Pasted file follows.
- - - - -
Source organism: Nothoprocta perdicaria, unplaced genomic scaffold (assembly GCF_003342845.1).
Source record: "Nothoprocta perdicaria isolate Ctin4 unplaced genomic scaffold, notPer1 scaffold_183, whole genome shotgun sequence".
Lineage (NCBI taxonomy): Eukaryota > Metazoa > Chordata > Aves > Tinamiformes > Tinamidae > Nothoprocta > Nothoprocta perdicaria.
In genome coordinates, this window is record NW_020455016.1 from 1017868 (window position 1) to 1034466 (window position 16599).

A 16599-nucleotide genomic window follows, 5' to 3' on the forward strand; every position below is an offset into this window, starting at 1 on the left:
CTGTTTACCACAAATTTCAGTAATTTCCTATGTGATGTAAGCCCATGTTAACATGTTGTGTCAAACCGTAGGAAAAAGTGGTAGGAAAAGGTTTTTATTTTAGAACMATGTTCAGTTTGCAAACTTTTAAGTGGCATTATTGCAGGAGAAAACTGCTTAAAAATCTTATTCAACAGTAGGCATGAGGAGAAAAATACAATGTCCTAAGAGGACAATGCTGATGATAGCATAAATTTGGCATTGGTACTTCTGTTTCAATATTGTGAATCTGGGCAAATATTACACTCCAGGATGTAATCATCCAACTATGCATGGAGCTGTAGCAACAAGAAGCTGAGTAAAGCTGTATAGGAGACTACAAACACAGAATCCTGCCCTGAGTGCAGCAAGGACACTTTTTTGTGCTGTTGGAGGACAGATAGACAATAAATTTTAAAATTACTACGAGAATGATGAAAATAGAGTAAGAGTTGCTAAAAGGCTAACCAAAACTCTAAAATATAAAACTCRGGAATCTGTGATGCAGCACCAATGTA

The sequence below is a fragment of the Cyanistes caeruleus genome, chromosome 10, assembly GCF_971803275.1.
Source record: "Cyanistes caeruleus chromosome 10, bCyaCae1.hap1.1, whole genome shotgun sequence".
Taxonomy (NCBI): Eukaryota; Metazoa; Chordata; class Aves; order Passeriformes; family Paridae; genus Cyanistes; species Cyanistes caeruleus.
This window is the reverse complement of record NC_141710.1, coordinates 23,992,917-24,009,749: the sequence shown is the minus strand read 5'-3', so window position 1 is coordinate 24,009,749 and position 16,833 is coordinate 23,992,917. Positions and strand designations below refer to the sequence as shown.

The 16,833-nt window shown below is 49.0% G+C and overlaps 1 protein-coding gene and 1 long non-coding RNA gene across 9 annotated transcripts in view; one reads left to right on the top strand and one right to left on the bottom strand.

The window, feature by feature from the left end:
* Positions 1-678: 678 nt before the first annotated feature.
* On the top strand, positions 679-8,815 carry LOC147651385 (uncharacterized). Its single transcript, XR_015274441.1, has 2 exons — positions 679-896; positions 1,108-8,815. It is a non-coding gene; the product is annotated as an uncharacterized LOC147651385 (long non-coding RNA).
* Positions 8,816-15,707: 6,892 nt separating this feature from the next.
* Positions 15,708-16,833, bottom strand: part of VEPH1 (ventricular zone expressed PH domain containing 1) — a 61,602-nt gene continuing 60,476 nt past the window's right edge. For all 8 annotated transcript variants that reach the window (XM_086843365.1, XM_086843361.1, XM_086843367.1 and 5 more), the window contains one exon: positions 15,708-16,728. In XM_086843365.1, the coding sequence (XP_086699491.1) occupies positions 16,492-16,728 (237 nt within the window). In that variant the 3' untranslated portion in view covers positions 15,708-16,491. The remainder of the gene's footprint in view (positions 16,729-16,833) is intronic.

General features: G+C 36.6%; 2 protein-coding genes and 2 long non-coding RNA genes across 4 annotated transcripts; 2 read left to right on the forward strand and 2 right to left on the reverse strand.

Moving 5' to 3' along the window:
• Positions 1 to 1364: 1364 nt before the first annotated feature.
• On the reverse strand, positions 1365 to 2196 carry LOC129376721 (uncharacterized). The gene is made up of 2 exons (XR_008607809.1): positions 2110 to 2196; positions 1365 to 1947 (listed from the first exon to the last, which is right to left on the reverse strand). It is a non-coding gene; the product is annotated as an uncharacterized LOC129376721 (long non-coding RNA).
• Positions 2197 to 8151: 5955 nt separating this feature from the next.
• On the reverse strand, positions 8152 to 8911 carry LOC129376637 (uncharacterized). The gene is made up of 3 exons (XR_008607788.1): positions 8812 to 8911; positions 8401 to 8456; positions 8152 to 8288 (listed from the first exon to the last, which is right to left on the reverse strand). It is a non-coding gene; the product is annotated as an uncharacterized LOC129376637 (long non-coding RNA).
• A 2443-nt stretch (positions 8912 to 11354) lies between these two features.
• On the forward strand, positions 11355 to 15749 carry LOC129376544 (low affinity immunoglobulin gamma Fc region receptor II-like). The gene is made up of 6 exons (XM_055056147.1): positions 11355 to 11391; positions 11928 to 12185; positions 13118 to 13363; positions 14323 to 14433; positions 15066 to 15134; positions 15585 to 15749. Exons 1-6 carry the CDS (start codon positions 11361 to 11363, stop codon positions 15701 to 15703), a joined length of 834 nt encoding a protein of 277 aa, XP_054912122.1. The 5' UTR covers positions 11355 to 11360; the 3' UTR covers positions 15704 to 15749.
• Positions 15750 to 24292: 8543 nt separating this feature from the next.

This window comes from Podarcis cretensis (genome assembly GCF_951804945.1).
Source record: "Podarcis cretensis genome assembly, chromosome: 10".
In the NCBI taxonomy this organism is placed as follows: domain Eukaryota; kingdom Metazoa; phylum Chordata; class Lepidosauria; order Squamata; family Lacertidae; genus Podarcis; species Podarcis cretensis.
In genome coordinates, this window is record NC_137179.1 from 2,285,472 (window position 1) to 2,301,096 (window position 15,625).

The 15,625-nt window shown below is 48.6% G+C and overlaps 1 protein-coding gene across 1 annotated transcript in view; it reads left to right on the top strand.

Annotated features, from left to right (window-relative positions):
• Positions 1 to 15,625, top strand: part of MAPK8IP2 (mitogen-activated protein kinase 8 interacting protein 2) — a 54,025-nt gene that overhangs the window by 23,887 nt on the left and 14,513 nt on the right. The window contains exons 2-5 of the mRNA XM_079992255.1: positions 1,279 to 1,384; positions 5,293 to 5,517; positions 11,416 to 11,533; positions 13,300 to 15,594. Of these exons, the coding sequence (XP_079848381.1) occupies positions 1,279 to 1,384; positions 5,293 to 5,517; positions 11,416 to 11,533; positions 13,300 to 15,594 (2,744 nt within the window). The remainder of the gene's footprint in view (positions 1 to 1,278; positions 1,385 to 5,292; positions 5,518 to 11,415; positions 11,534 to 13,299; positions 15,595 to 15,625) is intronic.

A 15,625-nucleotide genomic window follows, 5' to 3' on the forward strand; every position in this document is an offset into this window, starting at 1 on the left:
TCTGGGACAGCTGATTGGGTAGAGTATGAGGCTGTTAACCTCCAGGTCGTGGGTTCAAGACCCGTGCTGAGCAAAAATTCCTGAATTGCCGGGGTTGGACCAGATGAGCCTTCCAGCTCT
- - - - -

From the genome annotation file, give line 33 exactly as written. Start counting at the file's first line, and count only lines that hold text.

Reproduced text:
A 15,625-nucleotide genomic window follows, 5' to 3' on the forward strand; every position in this document is an offset into this window, starting at 1 on the left: